Child custody can be one of the most contentious components in many divorces, and it is easy to see why. As a parent, your children make up a significant part of your life. You are used to always being there for your kids, and it can be heart-breaking to consider no longer seeing them every day.
All child custody decisions should be made with your children's best interests in mind, and often that means sharing joint custody with your ex-spouse. However, there are also circumstances when a court may have good reason to award other custody arrangements instead.
Every situation is different, but keeping good records of events that occur during your divorce is often beneficial. Having good records can help jog your memory and provide evidence if custody disagreements end up causing conflict.
What should I record?
Sometimes it can be difficult to predict what information may become relevant to your custody case down the road. To avoid leaving out an important detail, consider using a dedicated journal to document the interactions between you and your child as well as the interactions between your ex and your child. Consider also including details about the conversations you and your ex have about your child.
Details you may consider recording, include:
- The date and duration of each phone call the child receives from each parent
- When, where and how long each parent visits with your child
- Missed or canceled visits with your child
- Late pick-ups or drop-offs
- Your child's medical reports and treatment records
- Your child's report card
- When you and your ex have discussions regarding your child
- What information is relayed during discussions about your child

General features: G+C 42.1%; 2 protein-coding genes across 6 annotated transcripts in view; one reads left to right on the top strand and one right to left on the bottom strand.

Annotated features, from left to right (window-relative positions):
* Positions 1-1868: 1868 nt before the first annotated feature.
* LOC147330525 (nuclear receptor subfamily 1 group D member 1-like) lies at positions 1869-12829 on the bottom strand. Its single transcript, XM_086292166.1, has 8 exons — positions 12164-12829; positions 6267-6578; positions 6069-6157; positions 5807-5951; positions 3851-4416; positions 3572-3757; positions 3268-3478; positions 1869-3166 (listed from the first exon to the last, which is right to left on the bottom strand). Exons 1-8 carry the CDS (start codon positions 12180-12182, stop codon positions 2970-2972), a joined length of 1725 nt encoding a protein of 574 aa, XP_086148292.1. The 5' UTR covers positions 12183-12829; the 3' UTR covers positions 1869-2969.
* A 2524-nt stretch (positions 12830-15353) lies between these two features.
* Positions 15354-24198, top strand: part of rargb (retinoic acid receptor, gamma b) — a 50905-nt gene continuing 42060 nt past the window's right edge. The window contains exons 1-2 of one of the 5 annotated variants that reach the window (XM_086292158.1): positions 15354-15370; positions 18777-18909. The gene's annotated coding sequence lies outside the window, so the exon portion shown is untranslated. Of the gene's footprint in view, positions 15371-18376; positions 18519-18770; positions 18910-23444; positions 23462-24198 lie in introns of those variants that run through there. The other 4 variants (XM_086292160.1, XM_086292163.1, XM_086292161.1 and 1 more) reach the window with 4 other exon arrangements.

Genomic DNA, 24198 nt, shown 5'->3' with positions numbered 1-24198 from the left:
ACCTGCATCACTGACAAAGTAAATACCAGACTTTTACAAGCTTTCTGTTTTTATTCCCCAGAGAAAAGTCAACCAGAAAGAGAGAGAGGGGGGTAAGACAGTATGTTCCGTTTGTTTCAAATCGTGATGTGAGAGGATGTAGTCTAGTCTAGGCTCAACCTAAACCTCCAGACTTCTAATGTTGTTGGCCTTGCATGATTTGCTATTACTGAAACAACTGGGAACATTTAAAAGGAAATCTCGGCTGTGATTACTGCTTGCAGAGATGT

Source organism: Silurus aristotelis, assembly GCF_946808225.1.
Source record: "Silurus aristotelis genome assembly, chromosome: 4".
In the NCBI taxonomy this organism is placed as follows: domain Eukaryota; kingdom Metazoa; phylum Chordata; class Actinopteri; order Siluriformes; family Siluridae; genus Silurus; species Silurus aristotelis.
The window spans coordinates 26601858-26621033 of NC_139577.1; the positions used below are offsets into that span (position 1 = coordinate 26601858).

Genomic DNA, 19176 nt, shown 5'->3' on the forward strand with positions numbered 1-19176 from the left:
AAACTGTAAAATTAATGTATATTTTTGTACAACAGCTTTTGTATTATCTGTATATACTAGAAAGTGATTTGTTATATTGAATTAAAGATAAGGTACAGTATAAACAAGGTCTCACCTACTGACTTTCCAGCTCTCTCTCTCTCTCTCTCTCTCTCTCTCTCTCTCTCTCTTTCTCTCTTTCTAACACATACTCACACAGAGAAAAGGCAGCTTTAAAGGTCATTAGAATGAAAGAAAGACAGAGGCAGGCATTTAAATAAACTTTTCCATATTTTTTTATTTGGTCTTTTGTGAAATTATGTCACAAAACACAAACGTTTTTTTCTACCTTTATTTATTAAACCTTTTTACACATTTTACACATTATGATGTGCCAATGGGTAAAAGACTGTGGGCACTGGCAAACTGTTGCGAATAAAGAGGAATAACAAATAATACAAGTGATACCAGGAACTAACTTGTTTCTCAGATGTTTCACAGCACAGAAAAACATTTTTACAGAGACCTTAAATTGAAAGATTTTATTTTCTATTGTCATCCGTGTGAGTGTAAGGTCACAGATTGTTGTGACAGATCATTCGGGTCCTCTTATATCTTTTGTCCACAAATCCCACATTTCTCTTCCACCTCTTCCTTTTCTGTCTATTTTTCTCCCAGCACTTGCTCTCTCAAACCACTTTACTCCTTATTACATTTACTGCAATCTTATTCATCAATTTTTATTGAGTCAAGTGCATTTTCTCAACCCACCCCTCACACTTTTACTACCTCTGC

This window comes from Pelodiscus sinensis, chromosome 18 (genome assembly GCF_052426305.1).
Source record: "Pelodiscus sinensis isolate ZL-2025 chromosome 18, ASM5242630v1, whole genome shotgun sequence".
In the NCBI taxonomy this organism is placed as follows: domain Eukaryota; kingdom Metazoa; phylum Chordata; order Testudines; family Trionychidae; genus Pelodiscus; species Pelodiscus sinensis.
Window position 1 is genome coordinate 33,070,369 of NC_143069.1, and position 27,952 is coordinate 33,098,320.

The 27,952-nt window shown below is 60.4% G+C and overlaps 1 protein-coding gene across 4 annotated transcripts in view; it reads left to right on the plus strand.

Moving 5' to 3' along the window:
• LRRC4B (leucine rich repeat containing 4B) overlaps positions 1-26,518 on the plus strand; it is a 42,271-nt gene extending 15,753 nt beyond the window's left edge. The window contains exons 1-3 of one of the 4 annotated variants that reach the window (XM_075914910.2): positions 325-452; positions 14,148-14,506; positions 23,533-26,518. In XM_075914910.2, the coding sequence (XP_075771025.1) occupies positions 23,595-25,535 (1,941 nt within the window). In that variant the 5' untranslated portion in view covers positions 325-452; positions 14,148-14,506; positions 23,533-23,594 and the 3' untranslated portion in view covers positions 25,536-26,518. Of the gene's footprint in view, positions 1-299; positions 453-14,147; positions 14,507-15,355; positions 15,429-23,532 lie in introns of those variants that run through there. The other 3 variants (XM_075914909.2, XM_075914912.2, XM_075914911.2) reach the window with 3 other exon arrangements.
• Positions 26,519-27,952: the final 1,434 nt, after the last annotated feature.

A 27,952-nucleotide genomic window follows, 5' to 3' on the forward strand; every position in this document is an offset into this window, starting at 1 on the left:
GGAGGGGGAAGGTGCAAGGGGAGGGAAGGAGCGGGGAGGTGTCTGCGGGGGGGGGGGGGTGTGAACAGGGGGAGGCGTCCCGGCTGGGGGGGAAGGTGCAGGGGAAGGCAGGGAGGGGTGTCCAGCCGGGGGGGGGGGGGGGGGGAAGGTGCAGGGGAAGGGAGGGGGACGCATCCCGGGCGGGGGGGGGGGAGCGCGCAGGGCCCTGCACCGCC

Calendars can help support recorded details
Using calendars can also be to your advantage. While you can record detailed information in your journal, it can be helpful to also use a calendar to track where your children stayed each night. This can serve as a quick reference in case there is ever any confusion. It can also help you see how well your current custody arrangement is working. If it is not working, it may help you see patterns that can be useful when creating a new schedule.
Keeping a kid-friendly calendar where your child can see it may provide an added benefit your child. Consider using different colored highlighters to indicate when the child is scheduled to be at your house and when the child is scheduled to be at the other parent's house. This can help your child better understand the custody schedule, anticipate when he or she may see the other parent and become more comfortable with the new routine.
However, if you choose to provide a calendar like this for your child, try to avoid putting negative details about the other parent on that calendar. Using two calendars may be a way to avoid this.
Keeping detailed records may seem like a lot of work. However, sometimes good recordkeeping can help you get the best resolution possible to child custody disputes.